“CONSTRUCTION health and safety has to account for a large number of variables, from working with pool tools to working at height, to the use of heavy machinery; it’s a constant battle for any site manager to ensure all employees are trained and following the set protocol.
Due to so many immediate health concerns, work-related illnesses that develop as the result of long-term exposure, or have long incubation periods, often see safety standards fall short first.
It’s not hard to see why; construction is second only to agriculture, forestry and fishing for rates of workplace injury. A breakdown of types of construction injury shows that accidents, such as falls from height or being struck by a vehicle, do account for the vast majority of reported incidents, but with 80,000 workers suffering from work-related ill health each year, illness caused over long periods is also major issue and one that isn’t getting the attention it needs.
Not addressing these health concerns is a problem for your business, opening yourselves up to thousands of lost work hours and even negligence claims.
When we talk of less immediate health and safety dangers, it doesn’t mean we’re looking at illness years down the line (but that is something we will cover), exposure to something for a few weeks or months can be just as damaging.
On the lesser end of the scale is occupational dermatitis; usually caused by repeated contact with corrosive materials because of a lack of protective equipment or appropriate training.
Due to its more subtle beginnings, contact dermatitis or urticaria (a.k.a. Hives) might be missed or hidden by an employee, but it can become a chronic condition or lead to serious infection if left unaddressed.
You are going to be aware of what hazardous materials workers will be handling on your site, so providing gloves, sleeves or eye protection is a relatively simple task with few excuses for failing. It could be that all employees onsite must have gloves with them or there is a station set up near where chemicals are handled where PPE is kept.
Training would be key in injury prevention here, with an additional option of a wash station for particularly dangerous substances. Similarly, occupational asthma can occur in short timescales of a few week or months and become a chronic condition, perhaps leading to a serious episode which could be life-threatening.
Much like dermatitis, asthma can be prevented by anticipating the types of work carried out, providing training and supplying the right PPE – in this case, dust masks. Depending on the environment, you may also
need ventilation or training on where to cut certain materials.
A warning sign of respiratory problems might be an increase in coughs and colds among your workers, so keep track of general respiratory health as well as more serious iterations. Looking at longer-term issues, noise-induced hearing loss and its companion tinnitus are what you should be most wary of.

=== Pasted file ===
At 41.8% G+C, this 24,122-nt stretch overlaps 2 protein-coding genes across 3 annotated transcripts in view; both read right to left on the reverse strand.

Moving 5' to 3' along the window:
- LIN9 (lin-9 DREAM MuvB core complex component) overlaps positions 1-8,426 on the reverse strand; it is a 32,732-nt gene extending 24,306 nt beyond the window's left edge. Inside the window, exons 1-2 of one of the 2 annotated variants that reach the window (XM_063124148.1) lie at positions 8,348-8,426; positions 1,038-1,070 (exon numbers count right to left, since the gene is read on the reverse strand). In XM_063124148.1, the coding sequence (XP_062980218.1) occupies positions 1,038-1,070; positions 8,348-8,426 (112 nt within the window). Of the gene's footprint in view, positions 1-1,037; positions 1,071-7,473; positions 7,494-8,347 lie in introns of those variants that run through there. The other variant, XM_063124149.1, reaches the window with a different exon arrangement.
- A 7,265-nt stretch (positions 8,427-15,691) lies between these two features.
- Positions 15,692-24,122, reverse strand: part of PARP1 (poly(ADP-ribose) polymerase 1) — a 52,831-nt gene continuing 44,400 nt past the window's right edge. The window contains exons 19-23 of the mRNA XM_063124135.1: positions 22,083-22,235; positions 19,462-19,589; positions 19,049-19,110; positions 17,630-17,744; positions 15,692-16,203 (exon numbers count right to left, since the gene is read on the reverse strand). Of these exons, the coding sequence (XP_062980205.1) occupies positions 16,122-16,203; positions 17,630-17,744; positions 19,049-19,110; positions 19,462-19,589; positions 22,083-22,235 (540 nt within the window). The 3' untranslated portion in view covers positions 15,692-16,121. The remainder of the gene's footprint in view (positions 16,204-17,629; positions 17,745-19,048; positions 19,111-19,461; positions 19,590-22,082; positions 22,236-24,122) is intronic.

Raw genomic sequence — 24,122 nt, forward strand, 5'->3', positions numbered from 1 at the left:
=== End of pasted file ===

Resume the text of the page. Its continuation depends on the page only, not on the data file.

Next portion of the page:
Employees not using ear protection can be easy to miss, but again, is easy to remedy by making their use mandatory onsite unless specifically stated otherwise. Hearing loss or tinnitus can be caused quite quickly by a single incident that causes massive trauma or, more commonly, over a number of years of exposure.
This is one of the easiest issues to fix even if you’ve been lax for a while and is one of the more difficult conditions to prove for work injury compensation. However, that’s no excuse to let bad practices continue.
Finally, looking at long incubation periods, cancer is the horrible winner by far. In the EU, it’s estimated that 53% of all work-related deaths are from cancer caused by exposure to carcinogens in the workplace.
In the UK, there are an estimated 8,000 deaths each year, of these, nearly 4,000 are asbestos-related and, unfortunately, one type of asbestos-related cancer has a very low survival rate; around 50% of people with mesothelioma live longer than one year, and only 5-10% make it past five years.
It’s such a serious health problem the government has funding in place to help those diagnosed and unable to claim against former employers, but many chose to work with an asbestos solicitor to make a claim over government funding as often pays out much more.
As a workplace danger, asbestos is highly relevant to the construction industry, which has taken the lead in asbestos-related illness in recent years, and as such employers should be highly motivated to improve their health and safety standards related to it.
The best way to protect from asbestos is prevention; using surveys to detect its presence and then removing it using qualified professionals, if necessary. Training also goes a long way toward helping workers spot the material and have a process for dealing with it, such as immediately stopping work and reporting to the site manager.
There are some forms of asbestos that construction workers can remove without extensive training and PPE, this is known as NNLW (notifiable non-licenced work) and depends upon the condition of the asbestos material, duration of the work, the removal method and appropriate controls and training being in place.
These regulations are specific and extensive, so only take this path if you or your company are up to date with all of these; if not, keep workers safe rather than risking it.
Considering site safety beyond accidents and into health problems requires an extra level of forethought, but it is necessary to protect all workers from harm in an already hazardous work environment.
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